ROME – Leaders of Catholic gay groups on Monday praised Pope Francis for saying all Christians and the Roman Catholic Church owe gay people an apology for previous abuse, even as the groups called on the church to take more concrete measures to repudiate past teachings and condemn violence against homosexuals.
Crossing the sky on Sunday evening in his papal airliner, returning from a visit to Armenia, Francis also visibly winced, momentarily overcome with emotion, when a reporter, Cindy Wooden, mentioned the recent attack in a box. Orlando’s gay nightclub and noted that Christians are sometimes accused of stigmatizing homosexuals.
Francis did not directly address the Orlando murders. But he approved a comment from one of his best advisers who, shortly after the Orlando bombing, said the church marginalized homosexuals and should apologize.
The Pope said the church “must” not only apologize to a homosexual it has offended, “but we must apologize to the poor, to the women who have been exploited, to the children forced into labor.” .
Marianne Duddy-Burke, executive director of DignityUSA, a leading organization of lesbian, gay, bisexual and transgender Catholics, said the pope’s remarks were a powerful, if not sufficient, statement.
“For a pope to recognize that the church has done so much harm to homosexuals, and that we deserve an apology, is an act of unprecedented humility,” she said in a telephone interview. “But a declaration of remorse is only as good as the behavior change that follows.”
Francis’ awareness of homosexuals is part of his larger effort to welcome people who have felt marginalized by the church. He made the headlines early in his papacy when he signaled a new openness to homosexuals when he said the famous phrase “Who am I to judge?” “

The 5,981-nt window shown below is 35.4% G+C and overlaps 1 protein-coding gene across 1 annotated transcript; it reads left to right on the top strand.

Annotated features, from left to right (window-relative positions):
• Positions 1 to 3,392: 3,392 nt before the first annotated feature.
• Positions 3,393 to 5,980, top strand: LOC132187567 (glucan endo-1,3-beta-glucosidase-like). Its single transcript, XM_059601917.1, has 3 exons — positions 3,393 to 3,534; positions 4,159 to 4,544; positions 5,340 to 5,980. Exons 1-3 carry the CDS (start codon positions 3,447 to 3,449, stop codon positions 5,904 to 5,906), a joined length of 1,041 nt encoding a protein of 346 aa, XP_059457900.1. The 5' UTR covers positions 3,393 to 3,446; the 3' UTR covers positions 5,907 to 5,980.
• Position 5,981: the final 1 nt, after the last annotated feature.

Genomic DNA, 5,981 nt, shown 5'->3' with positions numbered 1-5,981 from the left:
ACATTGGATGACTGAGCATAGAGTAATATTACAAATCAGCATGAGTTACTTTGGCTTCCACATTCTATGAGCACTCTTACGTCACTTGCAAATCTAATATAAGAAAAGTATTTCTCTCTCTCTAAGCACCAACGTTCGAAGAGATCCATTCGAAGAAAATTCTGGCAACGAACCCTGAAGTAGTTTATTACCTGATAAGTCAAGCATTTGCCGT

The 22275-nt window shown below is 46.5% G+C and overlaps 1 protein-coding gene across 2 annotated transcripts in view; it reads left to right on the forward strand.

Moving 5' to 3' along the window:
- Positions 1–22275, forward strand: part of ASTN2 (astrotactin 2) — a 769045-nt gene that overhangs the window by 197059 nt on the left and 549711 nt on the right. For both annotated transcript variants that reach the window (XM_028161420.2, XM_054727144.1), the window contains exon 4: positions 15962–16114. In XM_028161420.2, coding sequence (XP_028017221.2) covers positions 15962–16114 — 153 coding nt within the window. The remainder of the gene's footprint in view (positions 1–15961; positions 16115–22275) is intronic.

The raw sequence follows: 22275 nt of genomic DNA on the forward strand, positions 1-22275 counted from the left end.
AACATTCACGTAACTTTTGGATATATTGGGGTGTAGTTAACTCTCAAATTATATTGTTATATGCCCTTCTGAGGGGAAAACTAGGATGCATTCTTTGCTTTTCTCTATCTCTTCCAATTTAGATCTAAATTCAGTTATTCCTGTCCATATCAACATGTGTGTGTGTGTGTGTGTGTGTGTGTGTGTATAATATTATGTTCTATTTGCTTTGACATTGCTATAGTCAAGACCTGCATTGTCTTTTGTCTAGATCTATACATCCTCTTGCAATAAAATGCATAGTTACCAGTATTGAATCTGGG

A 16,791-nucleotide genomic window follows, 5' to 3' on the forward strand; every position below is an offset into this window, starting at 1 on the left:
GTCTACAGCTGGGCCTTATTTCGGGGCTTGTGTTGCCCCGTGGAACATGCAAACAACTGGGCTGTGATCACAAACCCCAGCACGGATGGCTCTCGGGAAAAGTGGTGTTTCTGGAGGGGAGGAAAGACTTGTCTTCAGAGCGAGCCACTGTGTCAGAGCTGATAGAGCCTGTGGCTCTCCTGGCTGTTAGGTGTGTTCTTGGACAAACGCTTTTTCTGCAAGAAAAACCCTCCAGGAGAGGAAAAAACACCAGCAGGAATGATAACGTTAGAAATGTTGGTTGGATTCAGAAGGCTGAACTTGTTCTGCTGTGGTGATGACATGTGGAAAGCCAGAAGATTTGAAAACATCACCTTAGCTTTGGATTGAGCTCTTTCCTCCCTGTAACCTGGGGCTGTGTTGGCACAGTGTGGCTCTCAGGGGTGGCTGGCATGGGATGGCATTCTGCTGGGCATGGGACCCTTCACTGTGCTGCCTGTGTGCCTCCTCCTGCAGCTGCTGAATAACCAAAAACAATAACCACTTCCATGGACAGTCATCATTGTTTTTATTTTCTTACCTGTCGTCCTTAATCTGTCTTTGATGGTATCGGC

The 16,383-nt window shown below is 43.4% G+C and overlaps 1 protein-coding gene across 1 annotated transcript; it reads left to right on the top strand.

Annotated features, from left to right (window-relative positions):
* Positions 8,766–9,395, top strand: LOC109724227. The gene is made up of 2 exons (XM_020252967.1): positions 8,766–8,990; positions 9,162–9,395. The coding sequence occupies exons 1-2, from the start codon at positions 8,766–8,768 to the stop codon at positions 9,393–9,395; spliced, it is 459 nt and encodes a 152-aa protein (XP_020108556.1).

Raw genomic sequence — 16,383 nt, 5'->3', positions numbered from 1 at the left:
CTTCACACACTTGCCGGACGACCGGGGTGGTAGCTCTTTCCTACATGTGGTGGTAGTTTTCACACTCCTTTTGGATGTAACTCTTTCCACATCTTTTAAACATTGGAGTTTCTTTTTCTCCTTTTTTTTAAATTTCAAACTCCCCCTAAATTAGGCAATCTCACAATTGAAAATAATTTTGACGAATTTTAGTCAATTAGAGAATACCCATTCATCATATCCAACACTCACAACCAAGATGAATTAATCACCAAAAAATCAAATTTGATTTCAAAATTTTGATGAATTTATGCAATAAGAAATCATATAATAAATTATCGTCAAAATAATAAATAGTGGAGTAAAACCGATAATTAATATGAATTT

Francis’s words raised hope among some Catholic homosexuals and others that he could bring about significant changes within the church itself. Some advocates have even questioned whether he could relax the church’s ban on same-sex marriage as part of its broader movement to make the church more welcoming to unconventional families.
But FranÃ§ois strongly opposed same-sex marriage. His long-awaited document on family life, âAmoris Laetitiaâ, called on the church to welcome homosexuals but categorically closed the door to same-sex marriage.
âHe is not liberal,â said Reverend Antonio Spadaro, a Jesuit priest close to the Pope. Instead, Father Spadaro said Francis seeks to avoid categorizing people and wants a welcoming environment without discrimination.
“Of course,” he added, “he wants an open-door church.”
In a statement, Ryan Hoffman, co-executive director of Call to Action, a Catholic group, praised Francis’ remarks but also called on Catholic officials to “reform the teachings and practices that characterize homosexuals as’ objectively messy ‘and” inherently bad. ‘ “
“It is time for Francis’ wise words to translate into righteous deeds,” Hoffman said.
Ms Duddy-Burke spoke of cases of gay Catholic school workers being fired in the United States after they were married in civil ceremonies. She also noted that bishops around the world often play a leading role in campaigns against gay rights.
âWe need the church to understand the reality of our lives,â she said. “And where the teaching and practice of the church has caused so much trouble.”
Popes have a tradition of apologizing for past sins of the church. In 2000, Pope John Paul II issued a sweeping apology for the errors of the church in the previous 2000 years. Francis himself offered a vivid apology during his 2015 trip to South America, when he asked for forgiveness for the church’s complicity in the brutality of the era of Spanish colonialism.
âThere are a lot of people in the Vatican who don’t like the church admitting that we’ve ever done anything wrong,â said Reverend Thomas J. Reese, Jesuit priest and senior analyst for The National Catholic Reporter. “With homosexuals, this is especially important because they still face persecution and discrimination all over the world, and even in the United States.”